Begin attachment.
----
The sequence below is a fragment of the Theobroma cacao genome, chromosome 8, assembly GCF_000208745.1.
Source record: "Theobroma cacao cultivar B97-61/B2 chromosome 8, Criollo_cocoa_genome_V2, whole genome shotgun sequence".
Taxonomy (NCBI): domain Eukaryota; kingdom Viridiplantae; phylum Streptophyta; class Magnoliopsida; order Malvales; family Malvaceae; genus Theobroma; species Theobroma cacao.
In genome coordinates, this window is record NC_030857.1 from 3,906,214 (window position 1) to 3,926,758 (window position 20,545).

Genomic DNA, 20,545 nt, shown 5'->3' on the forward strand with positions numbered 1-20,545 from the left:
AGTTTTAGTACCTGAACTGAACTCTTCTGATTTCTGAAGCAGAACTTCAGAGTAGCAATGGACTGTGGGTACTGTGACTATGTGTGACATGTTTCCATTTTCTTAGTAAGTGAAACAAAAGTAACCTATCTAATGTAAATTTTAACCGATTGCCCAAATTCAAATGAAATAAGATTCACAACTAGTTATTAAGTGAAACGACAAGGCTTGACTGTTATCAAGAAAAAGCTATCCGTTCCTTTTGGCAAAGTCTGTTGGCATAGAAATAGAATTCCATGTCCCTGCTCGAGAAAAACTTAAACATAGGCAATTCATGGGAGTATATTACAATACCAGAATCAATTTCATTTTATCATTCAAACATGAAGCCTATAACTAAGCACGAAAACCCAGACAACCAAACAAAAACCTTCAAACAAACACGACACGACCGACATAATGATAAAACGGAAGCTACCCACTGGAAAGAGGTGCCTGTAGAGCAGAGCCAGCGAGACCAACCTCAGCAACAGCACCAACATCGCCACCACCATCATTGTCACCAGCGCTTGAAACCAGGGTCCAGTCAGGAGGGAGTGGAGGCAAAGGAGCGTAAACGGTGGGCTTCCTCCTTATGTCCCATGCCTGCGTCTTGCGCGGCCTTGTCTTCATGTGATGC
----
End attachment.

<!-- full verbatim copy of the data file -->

The sequence below is a fragment of the Theobroma cacao genome, chromosome 8, assembly GCF_000208745.1.
Source record: "Theobroma cacao cultivar B97-61/B2 chromosome 8, Criollo_cocoa_genome_V2, whole genome shotgun sequence".
Taxonomy (NCBI): domain Eukaryota; kingdom Viridiplantae; phylum Streptophyta; class Magnoliopsida; order Malvales; family Malvaceae; genus Theobroma; species Theobroma cacao.
In genome coordinates, this window is record NC_030857.1 from 3,906,214 (window position 1) to 3,926,758 (window position 20,545).

Genomic DNA, 20,545 nt, shown 5'->3' on the forward strand with positions numbered 1-20,545 from the left:
AGTTTTAGTACCTGAACTGAACTCTTCTGATTTCTGAAGCAGAACTTCAGAGTAGCAATGGACTGTGGGTACTGTGACTATGTGTGACATGTTTCCATTTTCTTAGTAAGTGAAACAAAAGTAACCTATCTAATGTAAATTTTAACCGATTGCCCAAATTCAAATGAAATAAGATTCACAACTAGTTATTAAGTGAAACGACAAGGCTTGACTGTTATCAAGAAAAAGCTATCCGTTCCTTTTGGCAAAGTCTGTTGGCATAGAAATAGAATTCCATGTCCCTGCTCGAGAAAAACTTAAACATAGGCAATTCATGGGAGTATATTACAATACCAGAATCAATTTCATTTTATCATTCAAACATGAAGCCTATAACTAAGCACGAAAACCCAGACAACCAAACAAAAACCTTCAAACAAACACGACACGACCGACATAATGATAAAACGGAAGCTACCCACTGGAAAGAGGTGCCTGTAGAGCAGAGCCAGCGAGACCAACCTCAGCAACAGCACCAACATCGCCACCACCATCATTGTCACCAGCGCTTGAAACCAGGGTCCAGTCAGGAGGGAGTGGAGGCAAAGGAGCGTAAACGGTGGGCTTCCTCCTTATGTCCCATGCCTGCGTCTTGCGCGGCCTTGTCTTCATGTGATGC